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Is the curbing of free speech in universities most prevalent in those with inflated diversity grievance bureaucracies?

Jim McConalogue, Jack Harris and Rachel Neal, July 2021

There is a strong connection between universities with inflated diversity bureaucracies and those that limit speech more generally on campus, researchers at Civitas find in a survey of academic freedom at universities.

The Higher Education (Free Speech) Bill, introduced by the government earlier this year, is evidence of its steadfast commitment to upholding freedom of speech on university campuses in response to concerning developments in recent times of ‘cancel culture’ and ‘no platforming’. However, researchers at Civitas have found further reasons to be concerned about further education settings, as ‘the university sector is facing increasing demands from within to expand the diversity grievance bureaucracy which, in turn, is often found to be restrictive of a free speech culture within universities.’

The research finds:

  • Well over half (83) of all 140 universities were found to have some form of anonymous reporting service or tool.
  • 35 per cent (50) of all universities were found to explicitly use the corporate Report + Support anonymous reporting tool.
  • Of all the 38 universities previously scoring an above average level of free speech controversies/episodes on campus, 71 per cent (27) have been found to currently implement a trio of policy instruments in an inflated diversity bureaucracy – including tools for the anonymous reporting of academics and students, a race equality charter & membership of an externally-sourced diversity training programme.
  • In contrast, of those institutions who were recorded as below the median level of free speech controversies across all universities, less than a quarter (24 per cent) had such an unwieldy diversity bureaucracy.
  • Over 60 per cent (88) of the institutions were found to belong to an externally-sourced diversity training programme.
  • Well over half (79) of all universities were also found to be Race Equality Charter members.

To better understand the crisis of free speech on university campuses, the research in this report identifies several key actors, such as Vice-Chancellors’ deepening commitment to extensive equality bureaucracies, an over-reliance on diversity training organisations and a growing ‘grievance industrial complex’ which has exacerbated intolerance on campuses.

The Free Speech Bill has been viewed by many leading voices as a step in the right direction, but policy makers must not lose sight of the various instruments inside and associated with universities which also serve to undermine free speech on campus.

The report finds:

‘With schools and universities seen to be increasingly embedding these ultra-progressive techniques into their institutions, there is reason to suspect these issues perhaps reflect a wider malaise of public life rather than an issue isolated to simply our universities. If that is true, then policy must be focussed on the long-term causes.’

The report focuses in particular on two instruments used by universities which may eventually curb free speech: anonymous reporting services and the increasing adoption of the Race Equality Charter.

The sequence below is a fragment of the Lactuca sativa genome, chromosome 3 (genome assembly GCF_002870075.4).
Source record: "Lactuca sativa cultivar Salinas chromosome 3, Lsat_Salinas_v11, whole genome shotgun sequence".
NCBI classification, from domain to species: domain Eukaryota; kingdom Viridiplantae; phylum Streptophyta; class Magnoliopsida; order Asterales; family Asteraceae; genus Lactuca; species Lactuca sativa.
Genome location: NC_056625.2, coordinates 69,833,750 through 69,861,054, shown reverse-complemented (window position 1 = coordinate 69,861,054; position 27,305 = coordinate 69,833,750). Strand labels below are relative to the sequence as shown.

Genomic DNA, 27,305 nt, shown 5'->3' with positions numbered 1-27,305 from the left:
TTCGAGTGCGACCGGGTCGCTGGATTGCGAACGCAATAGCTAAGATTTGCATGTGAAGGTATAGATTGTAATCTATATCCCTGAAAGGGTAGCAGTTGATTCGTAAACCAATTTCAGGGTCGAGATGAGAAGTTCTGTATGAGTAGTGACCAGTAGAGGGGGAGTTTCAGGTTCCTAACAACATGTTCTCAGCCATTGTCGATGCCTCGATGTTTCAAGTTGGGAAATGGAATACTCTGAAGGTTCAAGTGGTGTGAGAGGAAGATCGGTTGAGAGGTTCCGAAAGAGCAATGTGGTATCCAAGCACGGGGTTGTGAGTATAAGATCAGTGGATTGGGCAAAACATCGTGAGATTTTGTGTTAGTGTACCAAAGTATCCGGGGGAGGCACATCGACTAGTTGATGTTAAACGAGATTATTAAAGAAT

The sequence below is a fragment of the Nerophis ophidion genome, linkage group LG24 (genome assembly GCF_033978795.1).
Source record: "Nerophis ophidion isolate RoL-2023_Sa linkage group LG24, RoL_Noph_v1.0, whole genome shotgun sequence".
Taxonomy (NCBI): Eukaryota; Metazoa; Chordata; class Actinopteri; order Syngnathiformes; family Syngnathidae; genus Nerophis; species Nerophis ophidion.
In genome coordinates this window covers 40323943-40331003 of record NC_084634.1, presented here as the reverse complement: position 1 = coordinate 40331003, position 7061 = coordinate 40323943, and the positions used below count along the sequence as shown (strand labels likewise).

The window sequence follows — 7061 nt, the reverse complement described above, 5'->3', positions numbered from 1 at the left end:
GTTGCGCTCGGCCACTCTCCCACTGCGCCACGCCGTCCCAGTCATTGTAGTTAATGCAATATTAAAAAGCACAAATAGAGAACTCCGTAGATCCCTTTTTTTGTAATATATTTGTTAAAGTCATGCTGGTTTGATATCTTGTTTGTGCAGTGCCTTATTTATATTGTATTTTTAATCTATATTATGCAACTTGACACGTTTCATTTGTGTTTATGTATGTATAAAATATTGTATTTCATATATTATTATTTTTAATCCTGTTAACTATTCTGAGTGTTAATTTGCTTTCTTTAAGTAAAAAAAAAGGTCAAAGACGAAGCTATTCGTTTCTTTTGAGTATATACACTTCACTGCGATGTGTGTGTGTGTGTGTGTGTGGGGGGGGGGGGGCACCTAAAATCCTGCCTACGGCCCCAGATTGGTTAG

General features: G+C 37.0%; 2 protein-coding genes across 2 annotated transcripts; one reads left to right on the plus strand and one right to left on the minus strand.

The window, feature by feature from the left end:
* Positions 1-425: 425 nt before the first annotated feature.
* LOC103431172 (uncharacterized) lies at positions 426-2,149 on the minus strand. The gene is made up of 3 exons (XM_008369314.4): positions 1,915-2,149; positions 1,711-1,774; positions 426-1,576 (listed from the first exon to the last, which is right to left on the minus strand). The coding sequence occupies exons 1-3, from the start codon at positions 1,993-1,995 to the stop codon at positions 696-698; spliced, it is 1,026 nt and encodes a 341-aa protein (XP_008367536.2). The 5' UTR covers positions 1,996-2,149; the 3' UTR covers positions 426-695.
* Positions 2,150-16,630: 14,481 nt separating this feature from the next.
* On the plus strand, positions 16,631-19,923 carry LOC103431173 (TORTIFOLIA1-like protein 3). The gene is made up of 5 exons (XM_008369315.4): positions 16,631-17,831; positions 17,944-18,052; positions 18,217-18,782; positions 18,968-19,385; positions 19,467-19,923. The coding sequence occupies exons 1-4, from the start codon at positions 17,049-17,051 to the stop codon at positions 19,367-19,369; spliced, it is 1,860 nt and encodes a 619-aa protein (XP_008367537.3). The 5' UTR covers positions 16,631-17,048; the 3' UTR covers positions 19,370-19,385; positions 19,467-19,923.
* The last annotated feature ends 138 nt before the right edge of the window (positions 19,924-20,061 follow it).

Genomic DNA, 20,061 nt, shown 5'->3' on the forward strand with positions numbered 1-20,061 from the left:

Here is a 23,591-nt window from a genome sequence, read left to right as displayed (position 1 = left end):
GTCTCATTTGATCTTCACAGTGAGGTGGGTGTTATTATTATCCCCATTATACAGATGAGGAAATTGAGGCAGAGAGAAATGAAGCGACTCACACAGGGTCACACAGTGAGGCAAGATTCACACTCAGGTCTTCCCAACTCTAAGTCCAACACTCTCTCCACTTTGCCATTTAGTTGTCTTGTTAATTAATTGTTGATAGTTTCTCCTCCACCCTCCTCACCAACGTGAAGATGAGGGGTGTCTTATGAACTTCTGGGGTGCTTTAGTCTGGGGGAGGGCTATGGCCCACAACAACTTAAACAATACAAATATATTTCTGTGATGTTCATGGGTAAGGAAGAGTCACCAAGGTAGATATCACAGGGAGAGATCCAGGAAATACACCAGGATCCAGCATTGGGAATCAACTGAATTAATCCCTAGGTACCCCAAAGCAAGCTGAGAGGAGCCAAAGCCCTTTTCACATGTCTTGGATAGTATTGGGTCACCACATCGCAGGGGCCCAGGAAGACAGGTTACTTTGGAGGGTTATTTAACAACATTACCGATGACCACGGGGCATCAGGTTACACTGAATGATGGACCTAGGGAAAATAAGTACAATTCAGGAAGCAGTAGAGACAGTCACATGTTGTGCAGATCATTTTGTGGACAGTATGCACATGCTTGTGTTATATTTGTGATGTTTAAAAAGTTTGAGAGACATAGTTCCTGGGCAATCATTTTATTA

It was reported recently that high-profile UK universities had employed anonymous reporting services to monitor microaggressions on campus. It was highly criticised at the time by free speech organisations for its censorious implications, where ‘Dons can be reported for raising an eyebrow’.

Our report finds that well over half of universities have an anonymous reporting service, and 35 per cent use the corporate Report + Support anonymous service.

The risks posed by anonymous reporting services to free speech are multiple. By further accepting the premise of ‘microaggressions’, universities monitor their prevalence and thereby follow a path set out by ultra-progressive social activists. There ‘remains a real risk that the collection of this data by universities will be used to enact larger, institutional reforms of universities which could potentially limit free speech’.

The report argues:

‘Universities must avoid using anonymous reporting tools or risk curbs to academic freedom and freedom of speech on campuses, and the government has to reconsider the role hate crime laws are playing in these developments.’

The second focus of this report is the widely adopted Race Equality Charter at universities. The Race Equality Charter (REC) addresses the “representation” and “institutional” barriers minority people face in British universities.  Our research finds that well over half (79) of universities are members of the REC.

The report considers that universities have lost sight of their real purpose as institutions:

‘The higher education landscape enables Vice-Chancellors, combined with diversity bureaucrats, to build up a team of administrators or professionals (inside or associated with their higher education institutions) who have the clear and designated purpose of pursuing progressive quotas and targets on equalities and diversity.

‘Universities should primarily be institutions of knowledge and learning, not places to achieve social justice, which they do not have either the mandate for or ability to achieve. No comparable architecture exists for upholding free speech.’

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